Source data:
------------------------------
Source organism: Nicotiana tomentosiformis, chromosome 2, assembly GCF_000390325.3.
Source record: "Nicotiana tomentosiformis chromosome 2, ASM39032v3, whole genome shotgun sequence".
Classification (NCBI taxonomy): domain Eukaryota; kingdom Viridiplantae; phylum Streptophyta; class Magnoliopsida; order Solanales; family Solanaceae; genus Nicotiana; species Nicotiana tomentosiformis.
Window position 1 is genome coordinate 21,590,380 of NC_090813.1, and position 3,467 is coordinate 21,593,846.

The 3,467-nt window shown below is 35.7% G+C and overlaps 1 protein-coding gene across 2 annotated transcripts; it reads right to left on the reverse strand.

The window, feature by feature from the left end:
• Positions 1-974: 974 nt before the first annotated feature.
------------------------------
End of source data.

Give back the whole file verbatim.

Source organism: Nicotiana tomentosiformis, chromosome 2, assembly GCF_000390325.3.
Source record: "Nicotiana tomentosiformis chromosome 2, ASM39032v3, whole genome shotgun sequence".
Classification (NCBI taxonomy): domain Eukaryota; kingdom Viridiplantae; phylum Streptophyta; class Magnoliopsida; order Solanales; family Solanaceae; genus Nicotiana; species Nicotiana tomentosiformis.
Window position 1 is genome coordinate 21,590,380 of NC_090813.1, and position 3,467 is coordinate 21,593,846.

The 3,467-nt window shown below is 35.7% G+C and overlaps 1 protein-coding gene across 2 annotated transcripts; it reads right to left on the reverse strand.

The window, feature by feature from the left end:
• Positions 1-974: 974 nt before the first annotated feature.